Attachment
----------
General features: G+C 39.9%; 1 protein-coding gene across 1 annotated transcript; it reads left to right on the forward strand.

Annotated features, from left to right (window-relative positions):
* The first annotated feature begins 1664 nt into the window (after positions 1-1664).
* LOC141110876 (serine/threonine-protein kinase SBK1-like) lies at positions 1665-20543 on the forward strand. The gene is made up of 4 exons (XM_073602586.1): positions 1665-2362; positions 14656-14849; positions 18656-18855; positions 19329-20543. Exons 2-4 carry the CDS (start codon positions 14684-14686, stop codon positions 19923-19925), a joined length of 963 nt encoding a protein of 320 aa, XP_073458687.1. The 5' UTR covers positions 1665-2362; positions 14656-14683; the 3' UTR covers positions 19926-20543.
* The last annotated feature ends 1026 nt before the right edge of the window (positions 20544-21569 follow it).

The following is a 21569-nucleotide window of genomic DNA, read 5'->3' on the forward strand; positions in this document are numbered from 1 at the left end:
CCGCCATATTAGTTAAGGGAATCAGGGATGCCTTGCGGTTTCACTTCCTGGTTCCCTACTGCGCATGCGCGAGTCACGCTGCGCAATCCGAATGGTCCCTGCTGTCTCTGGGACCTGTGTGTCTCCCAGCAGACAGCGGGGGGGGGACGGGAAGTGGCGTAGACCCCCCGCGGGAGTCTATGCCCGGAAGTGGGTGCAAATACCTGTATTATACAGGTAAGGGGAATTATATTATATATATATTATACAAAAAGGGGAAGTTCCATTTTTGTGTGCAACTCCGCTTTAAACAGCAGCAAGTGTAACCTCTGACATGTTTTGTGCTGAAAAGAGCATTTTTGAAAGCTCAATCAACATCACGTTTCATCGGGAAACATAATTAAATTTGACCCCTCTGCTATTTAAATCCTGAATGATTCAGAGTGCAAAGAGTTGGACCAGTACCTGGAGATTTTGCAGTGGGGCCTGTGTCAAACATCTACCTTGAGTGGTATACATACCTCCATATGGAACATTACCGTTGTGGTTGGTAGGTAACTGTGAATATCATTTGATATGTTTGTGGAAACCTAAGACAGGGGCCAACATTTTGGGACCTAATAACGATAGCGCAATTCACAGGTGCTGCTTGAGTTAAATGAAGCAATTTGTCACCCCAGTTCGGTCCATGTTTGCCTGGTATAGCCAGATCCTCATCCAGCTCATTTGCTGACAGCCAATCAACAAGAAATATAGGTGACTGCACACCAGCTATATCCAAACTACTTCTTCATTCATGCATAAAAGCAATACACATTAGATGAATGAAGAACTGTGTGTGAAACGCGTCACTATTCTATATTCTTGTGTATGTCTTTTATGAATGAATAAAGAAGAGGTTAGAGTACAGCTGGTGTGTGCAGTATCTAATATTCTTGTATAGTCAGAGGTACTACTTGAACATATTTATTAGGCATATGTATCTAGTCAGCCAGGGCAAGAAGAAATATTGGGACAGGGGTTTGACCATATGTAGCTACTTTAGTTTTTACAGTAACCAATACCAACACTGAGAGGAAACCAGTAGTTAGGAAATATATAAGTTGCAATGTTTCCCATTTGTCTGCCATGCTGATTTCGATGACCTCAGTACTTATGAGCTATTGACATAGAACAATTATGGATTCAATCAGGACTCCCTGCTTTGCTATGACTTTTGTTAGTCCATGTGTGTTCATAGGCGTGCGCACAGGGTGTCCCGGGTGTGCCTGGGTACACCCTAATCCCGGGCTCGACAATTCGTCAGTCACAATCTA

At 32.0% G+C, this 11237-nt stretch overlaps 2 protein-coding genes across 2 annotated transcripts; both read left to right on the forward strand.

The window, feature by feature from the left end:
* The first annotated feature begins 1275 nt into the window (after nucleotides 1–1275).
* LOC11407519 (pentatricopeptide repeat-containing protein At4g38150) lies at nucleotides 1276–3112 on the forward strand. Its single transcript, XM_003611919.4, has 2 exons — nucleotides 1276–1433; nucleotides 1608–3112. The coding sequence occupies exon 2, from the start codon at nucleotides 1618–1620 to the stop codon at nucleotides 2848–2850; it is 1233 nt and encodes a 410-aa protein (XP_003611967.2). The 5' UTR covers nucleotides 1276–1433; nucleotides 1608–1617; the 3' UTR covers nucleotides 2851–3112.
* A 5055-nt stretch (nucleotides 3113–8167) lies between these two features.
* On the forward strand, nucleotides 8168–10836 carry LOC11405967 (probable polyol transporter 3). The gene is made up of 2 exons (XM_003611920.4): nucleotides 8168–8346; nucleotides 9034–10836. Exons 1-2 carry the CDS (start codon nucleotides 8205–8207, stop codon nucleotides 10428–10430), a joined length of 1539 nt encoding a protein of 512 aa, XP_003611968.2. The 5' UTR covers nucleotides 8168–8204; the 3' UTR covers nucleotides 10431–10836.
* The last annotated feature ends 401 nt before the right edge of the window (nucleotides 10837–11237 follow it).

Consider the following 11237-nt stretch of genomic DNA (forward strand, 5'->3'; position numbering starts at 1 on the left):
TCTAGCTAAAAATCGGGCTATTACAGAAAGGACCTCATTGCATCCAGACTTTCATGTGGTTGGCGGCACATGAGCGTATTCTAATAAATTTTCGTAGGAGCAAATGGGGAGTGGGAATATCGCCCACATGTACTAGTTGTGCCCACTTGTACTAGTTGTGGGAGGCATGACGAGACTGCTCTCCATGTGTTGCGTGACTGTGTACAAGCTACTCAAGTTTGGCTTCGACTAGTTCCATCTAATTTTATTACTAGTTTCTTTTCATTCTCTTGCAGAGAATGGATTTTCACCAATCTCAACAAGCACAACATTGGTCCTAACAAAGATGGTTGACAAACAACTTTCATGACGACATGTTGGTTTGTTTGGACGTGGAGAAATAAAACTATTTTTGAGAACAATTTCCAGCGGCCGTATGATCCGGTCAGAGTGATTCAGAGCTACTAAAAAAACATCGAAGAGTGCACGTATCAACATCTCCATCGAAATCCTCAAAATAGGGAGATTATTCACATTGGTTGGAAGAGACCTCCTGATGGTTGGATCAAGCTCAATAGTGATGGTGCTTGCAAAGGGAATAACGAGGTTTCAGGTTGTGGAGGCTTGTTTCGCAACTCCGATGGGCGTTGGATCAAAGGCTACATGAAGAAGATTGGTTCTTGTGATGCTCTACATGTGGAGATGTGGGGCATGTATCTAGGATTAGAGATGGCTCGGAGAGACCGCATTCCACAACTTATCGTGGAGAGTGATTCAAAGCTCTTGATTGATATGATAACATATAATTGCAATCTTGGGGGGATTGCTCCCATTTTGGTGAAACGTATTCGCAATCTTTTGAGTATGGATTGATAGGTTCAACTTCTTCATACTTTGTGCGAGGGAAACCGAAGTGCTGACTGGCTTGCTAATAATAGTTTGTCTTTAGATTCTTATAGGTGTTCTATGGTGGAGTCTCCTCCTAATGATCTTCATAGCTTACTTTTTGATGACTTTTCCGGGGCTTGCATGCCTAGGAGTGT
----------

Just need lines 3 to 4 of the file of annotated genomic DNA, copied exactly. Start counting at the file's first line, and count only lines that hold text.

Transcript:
* The first annotated feature begins 1664 nt into the window (after positions 1-1664).
* LOC141110876 (serine/threonine-protein kinase SBK1-like) lies at positions 1665-20543 on the forward strand. The gene is made up of 4 exons (XM_073602586.1): positions 1665-2362; positions 14656-14849; positions 18656-18855; positions 19329-20543. Exons 2-4 carry the CDS (start codon positions 14684-14686, stop codon positions 19923-19925), a joined length of 963 nt encoding a protein of 320 aa, XP_073458687.1. The 5' UTR covers positions 1665-2362; positions 14656-14683; the 3' UTR covers positions 19926-20543.